Cook: A personal pledge to help solve Vail Valley’s behavioral health crisis
While my wife and I had visited the Eagle River Valley for many years, we didn’t fully appreciate what it means to be a member of this community until we moved here full-time in January. Not only have we experienced firsthand the hospitality and warmth of the locals, we now have a greater appreciation for how the community comes together to solve problems.
Since becoming the president and CEO at Vail Health, I’ve identified two crises that must be tackled immediately: behavioral health and access to affordable health care. I will address the cost of care and share our ideas for making it more affordable in the coming months.
However, given the severity of the behavioral health crisis and the fact that we are losing lives — 17 people in the last year, including a 13-year-old —this has become my No. 1 priority. Not only do I feel a deep obligation as the CEO of the area’s largest health care system, but as the father of two young daughters and someone who lives here, I am personally committed to making big changes.
When I arrived at Vail Health and learned about the incredible work of public and private agencies and individuals on this issue — health care providers, Eagle County, law enforcement agencies, the school district and family members — I was inspired. This collaboration and the urgency around it affirm that we can’t — and shouldn’t — tolerate the status quo and we have to act quickly.
This is not a problem any one person, one organization or one group can overcome. We must work together. However, our community leaders have also aptly recognized that to make significant progress, one organization needed to take the lead.
When Vail Health’s volunteer board of directors was presented with this dilemma, they rolled up their sleeves to support the formation of a new nonprofit, Eagle Valley Behavioral Health, to save lives and promote the well-being of our residents. Vail Health’s $60 million commitment will truly make a transformative impact. The dollars will be allocated as follows over the next 10 years:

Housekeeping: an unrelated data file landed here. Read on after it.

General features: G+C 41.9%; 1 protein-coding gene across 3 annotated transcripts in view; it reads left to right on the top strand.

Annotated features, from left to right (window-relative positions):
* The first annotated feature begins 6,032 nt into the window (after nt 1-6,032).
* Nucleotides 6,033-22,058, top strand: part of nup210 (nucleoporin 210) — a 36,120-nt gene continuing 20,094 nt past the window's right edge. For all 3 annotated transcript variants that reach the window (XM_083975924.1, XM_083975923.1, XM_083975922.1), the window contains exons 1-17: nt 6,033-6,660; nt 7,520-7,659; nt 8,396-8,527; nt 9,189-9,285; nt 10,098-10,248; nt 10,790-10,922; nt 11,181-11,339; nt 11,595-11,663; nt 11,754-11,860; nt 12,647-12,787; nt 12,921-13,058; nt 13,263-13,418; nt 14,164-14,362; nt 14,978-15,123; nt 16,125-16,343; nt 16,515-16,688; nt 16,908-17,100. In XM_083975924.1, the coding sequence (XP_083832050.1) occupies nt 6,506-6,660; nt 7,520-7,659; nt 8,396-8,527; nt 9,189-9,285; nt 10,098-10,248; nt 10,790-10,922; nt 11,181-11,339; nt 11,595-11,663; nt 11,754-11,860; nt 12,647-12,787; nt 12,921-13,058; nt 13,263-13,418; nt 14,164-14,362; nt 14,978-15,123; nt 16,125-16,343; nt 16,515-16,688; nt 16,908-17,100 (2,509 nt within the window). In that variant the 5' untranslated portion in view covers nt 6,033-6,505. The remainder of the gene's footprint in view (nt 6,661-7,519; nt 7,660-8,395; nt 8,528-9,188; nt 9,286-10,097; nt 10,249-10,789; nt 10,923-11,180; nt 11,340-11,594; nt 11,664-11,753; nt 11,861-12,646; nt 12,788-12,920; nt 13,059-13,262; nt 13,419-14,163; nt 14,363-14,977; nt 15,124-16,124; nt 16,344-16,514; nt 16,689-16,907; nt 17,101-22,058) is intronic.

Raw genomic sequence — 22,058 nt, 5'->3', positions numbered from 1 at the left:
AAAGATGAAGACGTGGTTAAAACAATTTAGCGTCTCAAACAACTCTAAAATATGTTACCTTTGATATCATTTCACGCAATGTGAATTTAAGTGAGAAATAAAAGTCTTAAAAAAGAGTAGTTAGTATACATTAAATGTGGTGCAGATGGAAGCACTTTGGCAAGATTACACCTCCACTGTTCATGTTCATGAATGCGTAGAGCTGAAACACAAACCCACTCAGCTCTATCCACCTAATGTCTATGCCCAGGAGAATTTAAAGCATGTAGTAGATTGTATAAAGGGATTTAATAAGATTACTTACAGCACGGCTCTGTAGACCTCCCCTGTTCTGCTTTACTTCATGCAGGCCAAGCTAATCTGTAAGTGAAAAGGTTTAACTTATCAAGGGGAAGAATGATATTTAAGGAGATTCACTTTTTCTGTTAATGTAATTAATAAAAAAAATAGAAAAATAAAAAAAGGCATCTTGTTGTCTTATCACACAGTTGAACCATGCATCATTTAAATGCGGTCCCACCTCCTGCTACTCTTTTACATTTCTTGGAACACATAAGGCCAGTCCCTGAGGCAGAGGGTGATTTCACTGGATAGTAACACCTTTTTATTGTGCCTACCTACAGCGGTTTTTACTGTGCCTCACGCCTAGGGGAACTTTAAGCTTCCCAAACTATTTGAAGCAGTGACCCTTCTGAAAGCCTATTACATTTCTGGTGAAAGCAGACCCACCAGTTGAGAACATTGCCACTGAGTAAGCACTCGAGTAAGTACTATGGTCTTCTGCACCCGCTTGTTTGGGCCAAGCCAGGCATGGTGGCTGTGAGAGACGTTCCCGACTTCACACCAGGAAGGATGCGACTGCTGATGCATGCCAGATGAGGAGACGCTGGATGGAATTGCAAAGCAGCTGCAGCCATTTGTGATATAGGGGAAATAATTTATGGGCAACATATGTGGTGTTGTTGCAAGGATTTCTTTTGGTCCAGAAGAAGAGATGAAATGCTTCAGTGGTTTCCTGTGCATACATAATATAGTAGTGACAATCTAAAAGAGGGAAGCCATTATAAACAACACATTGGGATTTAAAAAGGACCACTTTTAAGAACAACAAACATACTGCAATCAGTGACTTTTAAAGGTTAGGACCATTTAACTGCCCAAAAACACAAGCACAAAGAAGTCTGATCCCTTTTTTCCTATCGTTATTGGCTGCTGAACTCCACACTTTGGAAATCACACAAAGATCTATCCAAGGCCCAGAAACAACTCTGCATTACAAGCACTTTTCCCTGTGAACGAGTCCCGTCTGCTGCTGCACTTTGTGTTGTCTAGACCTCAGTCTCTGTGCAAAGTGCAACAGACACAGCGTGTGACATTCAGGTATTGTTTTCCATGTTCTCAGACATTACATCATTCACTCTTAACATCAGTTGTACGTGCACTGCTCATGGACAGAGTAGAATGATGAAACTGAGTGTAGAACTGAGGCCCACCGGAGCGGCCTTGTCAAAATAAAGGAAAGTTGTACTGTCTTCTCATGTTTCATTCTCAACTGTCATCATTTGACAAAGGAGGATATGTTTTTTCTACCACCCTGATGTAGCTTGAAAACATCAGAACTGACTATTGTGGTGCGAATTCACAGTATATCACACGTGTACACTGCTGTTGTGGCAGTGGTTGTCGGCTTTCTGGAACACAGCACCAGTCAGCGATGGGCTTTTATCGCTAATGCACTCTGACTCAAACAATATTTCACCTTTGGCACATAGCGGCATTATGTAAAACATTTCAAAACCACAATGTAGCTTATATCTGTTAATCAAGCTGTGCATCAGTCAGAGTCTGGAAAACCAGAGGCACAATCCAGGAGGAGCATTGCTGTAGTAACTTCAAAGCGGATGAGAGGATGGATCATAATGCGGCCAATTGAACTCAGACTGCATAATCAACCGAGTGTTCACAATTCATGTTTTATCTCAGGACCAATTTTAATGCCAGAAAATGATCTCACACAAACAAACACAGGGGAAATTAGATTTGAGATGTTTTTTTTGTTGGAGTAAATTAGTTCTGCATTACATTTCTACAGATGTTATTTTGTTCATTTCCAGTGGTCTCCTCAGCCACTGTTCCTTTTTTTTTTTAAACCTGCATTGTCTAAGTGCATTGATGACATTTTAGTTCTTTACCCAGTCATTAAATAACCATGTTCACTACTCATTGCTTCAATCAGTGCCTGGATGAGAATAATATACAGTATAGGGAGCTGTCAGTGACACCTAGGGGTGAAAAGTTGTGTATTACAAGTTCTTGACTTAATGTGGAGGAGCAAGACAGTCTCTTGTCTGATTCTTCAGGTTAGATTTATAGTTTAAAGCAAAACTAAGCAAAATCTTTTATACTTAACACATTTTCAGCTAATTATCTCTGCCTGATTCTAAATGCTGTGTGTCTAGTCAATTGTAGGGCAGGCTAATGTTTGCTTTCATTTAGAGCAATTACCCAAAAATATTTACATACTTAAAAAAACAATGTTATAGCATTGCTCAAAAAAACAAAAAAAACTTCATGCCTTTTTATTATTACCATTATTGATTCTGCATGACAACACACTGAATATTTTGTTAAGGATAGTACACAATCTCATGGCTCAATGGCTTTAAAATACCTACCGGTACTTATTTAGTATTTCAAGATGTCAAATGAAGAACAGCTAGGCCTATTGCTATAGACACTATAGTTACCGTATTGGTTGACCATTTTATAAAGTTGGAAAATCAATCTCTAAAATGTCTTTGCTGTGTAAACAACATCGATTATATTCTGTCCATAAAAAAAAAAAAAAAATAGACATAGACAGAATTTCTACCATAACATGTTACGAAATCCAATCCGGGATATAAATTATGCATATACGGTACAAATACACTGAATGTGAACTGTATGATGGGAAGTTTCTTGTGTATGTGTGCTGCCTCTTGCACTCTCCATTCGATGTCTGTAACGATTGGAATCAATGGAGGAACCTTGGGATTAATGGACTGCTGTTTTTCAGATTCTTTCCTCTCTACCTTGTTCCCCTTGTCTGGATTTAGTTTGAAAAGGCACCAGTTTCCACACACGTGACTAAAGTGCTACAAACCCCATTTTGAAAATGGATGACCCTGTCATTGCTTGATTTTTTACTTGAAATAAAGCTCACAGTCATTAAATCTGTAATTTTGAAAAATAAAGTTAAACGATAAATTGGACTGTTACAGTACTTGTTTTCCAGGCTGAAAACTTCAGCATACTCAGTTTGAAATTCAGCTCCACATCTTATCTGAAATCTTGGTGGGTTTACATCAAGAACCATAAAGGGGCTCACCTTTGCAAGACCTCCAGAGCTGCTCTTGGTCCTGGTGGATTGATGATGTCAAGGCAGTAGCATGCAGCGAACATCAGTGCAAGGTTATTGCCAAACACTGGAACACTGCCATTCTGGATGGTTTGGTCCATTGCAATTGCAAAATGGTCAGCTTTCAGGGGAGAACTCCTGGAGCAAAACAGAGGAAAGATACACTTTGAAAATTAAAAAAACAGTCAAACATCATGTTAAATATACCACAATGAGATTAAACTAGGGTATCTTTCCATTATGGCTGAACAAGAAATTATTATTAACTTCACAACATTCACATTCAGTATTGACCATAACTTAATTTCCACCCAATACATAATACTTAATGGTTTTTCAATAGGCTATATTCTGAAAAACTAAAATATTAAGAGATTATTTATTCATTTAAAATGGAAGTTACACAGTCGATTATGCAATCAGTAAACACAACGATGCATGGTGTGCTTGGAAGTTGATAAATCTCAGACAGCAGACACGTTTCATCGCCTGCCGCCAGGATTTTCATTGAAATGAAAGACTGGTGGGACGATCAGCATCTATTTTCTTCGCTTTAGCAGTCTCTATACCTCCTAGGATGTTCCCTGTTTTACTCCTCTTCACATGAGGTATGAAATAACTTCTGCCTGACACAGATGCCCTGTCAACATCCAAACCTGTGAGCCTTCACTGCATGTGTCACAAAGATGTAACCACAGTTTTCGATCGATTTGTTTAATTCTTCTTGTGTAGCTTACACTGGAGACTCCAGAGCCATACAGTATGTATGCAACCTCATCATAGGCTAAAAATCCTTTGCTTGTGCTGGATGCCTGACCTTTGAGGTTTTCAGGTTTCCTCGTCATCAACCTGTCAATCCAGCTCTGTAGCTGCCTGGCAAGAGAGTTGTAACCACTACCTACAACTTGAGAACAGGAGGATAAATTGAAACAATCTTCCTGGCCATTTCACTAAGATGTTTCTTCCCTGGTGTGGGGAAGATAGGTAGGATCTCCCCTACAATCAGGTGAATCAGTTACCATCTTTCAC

- $30 million for system priorities, including more psychiatrists and therapists for the valley
- $12 million to build a Crisis Stabilization Unit with 24/7 walk-in and social detox capabilities
- $11 million for in-kind support (administrative, fiscal, IT, marketing, HR, philanthropy)
- $7 million for staffing and operations of the new nonprofit
Just the beginning
As wonderful as this investment is, these funds alone are not enough to fulfill the vision of Eagle Valley Behavioral Health. We will need an estimated $120 to $218 million as we create a path to excellence over the next 10 years.
Just as we’ve collaborated with community leaders across the county to get this far, we will continue to work together to raise additional money. There will be opportunities for everyone in the community to contribute in a meaningful way.
Right now, we are doing the hard work of establishing a new nonprofit. The goal is to hire a qualified executive director for Eagle Valley Behavioral Health in the coming months. From there, staff roles will be filled, the board of directors will be seated and an advisory council will be formed. From September to December, funding requests will be received to determine priorities and allocate dollars.
Compassion, collaboration and determination
I am hopeful, and you should be too. We cannot solve the behavioral health crisis overnight, and the work we have in front of us will not be easy. There is no roadmap for how this should be done, but we will go the way with compassion, collaboration and determination.
This crisis is hurting our community, and we are not alone. An estimated 382,000 Coloradans said they needed treatment for mental health but couldn’t access it. Another 67,000 reported needing substance abuse treatment. Governor Jared Polis recently visited Eagle County to meet some of the leaders in our initiative and celebrate the great work being done.
His office has formed a behavioral health task force to tackle the issue statewide. We are very grateful for the governor’s leadership and commitment to addressing this problem, and I am optimistic that the Eagle River Valley’s work will become an example for other organizations in our state and mountain communities across the country that have been labeled part of the “suicide belt.”
Everyone deserves to be happy, but there are always obstacles to overcome. We must remember that mental health is part of our overall health, and just like we take care of our physical bodies, we must also nurture our minds.
If you, or someone you love, are experiencing a crisis, you are not alone. Call 1-800-273-8255 to speak to someone confidentially, 24/7. Until a new website is established for Eagle Valley Behavioral Health, I encourage you to visit vailhealth.org/behavioralhealth for a resource directory of behavioral health services and updates on our progress. And, please, have hope because the future is bright.
Will Cook is the president and CEO of Vail Health.
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